Egos: On a similar wavelength as the previous point, both LeBron and Apple have very obvious egos. Just one example each here. LeBron: Check my $tats. Apple: Open letters denouncing Adobe’s Flash technologies as poor and a thing of the past.

The World Waits On Them: While many companies were working on reported or previewed tablet devices, nobody was willing to come out with one until they’d seen the iPad so that they could learn from it. Some have folded their plans (HP’s Windows 7 Slate project), while others will make a device that is based off of the iPad, as we have seen with the flood of iPhone knockoffs. The NBA free agency market will follow LeBron’s lead. LeBron is the domino that starts the chain reaction.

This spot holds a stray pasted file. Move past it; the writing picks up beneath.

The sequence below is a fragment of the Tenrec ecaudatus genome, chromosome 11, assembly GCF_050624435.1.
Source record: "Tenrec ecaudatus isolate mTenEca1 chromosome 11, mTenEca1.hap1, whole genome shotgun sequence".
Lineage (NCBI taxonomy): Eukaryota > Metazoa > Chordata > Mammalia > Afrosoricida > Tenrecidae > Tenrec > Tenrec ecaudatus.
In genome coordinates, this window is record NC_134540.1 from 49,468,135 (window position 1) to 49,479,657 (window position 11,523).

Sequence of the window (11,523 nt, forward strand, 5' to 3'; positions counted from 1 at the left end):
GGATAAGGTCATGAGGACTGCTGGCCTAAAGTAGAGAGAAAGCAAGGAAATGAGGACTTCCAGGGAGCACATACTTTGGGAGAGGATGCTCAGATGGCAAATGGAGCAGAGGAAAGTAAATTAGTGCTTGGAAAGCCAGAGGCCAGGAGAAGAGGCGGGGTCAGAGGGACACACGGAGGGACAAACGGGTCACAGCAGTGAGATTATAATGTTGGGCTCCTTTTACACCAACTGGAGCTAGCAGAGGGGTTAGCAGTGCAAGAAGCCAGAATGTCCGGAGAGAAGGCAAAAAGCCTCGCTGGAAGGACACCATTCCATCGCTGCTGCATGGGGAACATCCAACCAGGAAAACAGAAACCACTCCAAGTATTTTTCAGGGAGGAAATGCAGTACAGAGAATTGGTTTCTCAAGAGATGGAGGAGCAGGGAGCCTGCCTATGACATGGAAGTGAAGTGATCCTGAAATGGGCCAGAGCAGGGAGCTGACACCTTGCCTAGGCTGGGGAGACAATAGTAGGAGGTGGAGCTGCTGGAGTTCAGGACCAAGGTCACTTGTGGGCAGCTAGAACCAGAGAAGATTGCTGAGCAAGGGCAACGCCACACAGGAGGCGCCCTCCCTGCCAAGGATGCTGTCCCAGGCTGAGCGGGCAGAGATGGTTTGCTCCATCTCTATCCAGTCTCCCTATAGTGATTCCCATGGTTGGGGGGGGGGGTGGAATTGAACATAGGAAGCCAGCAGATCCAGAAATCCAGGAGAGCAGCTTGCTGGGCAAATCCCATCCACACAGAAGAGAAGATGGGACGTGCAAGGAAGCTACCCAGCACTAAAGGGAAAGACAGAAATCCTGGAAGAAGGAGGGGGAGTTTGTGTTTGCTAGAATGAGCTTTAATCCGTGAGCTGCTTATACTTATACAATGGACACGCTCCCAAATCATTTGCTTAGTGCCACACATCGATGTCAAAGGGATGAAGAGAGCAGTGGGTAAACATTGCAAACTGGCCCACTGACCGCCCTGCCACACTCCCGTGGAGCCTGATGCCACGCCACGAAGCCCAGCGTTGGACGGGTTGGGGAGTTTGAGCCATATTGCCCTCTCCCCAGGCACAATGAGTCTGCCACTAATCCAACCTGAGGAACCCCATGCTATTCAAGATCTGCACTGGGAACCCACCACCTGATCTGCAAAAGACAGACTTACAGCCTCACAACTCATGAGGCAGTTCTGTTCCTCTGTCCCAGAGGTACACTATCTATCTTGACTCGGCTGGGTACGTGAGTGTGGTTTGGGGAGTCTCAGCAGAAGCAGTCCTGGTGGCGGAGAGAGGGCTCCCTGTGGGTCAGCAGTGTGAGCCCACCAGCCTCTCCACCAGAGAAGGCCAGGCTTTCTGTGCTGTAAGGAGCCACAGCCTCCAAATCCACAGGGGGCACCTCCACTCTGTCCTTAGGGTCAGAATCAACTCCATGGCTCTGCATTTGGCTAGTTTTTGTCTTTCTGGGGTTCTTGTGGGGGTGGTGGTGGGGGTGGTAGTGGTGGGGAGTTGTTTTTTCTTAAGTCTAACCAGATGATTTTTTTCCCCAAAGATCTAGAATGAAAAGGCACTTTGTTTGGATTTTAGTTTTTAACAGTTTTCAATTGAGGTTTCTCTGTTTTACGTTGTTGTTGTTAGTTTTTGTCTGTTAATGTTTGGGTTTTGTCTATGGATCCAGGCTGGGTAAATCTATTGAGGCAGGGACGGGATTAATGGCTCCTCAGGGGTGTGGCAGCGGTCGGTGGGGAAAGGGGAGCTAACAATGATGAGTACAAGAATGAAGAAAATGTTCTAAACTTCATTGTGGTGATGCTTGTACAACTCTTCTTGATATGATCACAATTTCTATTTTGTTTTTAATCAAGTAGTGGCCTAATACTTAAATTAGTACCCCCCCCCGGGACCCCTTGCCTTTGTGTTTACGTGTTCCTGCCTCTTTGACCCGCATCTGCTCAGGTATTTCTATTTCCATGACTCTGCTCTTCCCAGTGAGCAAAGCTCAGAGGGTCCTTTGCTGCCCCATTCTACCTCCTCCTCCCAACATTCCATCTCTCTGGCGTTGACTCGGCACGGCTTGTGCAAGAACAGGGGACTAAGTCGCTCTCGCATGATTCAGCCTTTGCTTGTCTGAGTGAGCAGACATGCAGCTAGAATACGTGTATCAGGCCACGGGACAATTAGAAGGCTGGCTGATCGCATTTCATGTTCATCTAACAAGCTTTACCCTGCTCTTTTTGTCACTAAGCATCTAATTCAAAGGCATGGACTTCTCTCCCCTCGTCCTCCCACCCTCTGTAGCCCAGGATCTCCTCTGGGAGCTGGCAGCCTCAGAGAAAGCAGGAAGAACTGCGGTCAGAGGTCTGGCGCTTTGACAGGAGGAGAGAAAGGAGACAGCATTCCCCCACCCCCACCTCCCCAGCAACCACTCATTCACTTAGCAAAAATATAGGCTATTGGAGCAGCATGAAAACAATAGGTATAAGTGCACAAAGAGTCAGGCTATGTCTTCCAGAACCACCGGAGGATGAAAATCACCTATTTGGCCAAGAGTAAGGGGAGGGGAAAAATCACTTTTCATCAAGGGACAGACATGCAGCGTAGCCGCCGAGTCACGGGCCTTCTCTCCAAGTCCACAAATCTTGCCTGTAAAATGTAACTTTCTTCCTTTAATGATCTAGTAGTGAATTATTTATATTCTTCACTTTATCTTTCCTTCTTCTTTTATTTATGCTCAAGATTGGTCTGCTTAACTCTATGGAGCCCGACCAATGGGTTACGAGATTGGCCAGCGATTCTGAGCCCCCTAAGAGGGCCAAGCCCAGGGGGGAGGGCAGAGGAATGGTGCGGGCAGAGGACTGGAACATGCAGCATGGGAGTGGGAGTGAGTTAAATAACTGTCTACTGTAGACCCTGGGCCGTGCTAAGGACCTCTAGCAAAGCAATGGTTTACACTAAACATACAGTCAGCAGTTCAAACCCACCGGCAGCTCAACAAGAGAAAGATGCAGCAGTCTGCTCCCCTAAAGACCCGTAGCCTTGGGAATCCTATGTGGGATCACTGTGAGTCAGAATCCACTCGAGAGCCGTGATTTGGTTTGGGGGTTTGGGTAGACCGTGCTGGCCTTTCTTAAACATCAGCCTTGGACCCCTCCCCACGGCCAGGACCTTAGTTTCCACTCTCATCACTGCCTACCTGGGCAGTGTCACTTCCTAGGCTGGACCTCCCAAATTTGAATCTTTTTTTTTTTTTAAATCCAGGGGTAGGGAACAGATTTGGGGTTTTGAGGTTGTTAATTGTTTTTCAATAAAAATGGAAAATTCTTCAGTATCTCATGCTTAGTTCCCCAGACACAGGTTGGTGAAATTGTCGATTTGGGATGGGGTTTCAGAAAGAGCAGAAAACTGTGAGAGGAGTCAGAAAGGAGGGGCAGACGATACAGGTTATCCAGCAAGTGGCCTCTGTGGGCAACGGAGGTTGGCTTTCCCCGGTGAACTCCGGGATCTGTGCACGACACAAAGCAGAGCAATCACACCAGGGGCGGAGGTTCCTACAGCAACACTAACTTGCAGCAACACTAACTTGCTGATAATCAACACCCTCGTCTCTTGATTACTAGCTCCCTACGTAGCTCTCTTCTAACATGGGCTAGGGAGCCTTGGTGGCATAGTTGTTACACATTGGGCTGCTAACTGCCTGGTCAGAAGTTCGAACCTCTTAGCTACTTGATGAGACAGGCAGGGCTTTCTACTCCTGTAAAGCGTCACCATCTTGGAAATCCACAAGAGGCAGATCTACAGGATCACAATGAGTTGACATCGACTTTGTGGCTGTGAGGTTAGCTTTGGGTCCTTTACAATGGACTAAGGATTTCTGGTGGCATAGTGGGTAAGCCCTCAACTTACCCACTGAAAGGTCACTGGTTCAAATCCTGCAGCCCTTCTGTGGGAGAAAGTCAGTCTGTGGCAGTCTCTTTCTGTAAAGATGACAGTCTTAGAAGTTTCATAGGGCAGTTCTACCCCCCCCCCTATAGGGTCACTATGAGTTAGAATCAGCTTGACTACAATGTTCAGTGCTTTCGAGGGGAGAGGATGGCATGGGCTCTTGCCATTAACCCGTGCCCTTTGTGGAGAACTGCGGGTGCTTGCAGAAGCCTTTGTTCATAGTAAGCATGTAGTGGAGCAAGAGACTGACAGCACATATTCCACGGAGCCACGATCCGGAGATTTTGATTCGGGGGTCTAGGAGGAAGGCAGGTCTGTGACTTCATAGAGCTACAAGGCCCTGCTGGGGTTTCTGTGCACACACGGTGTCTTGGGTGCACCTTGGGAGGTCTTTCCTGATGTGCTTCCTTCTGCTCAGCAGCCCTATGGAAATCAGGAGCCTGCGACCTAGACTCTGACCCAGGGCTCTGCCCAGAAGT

Secrecy: LeBron (or one of his handlers, or Nike, or whoever the hell it was) had the video tape of him getting dunked on by Jordan Crawford removed. He’s yet to really say anything of note about his free agency, aside from praising everybody. One of his major advisors (Worldwide Wes) is one of the more enigmatic figures in the NBA world. Apple is notoriously secretive when it comes to new technologies. The original iPhone was a complete surprise. The iPad, though seen in a few spy shots on the internet, was not a known entity at all when first announced (OK – we knew what it would be in form factor only. But the pricing and features were completely unknown before the announcement). When rumors do pop up (Delonte West/Gloria James, or Gizmodo and the new iPhone prototype), both parties aren’t afraid to move with legal action.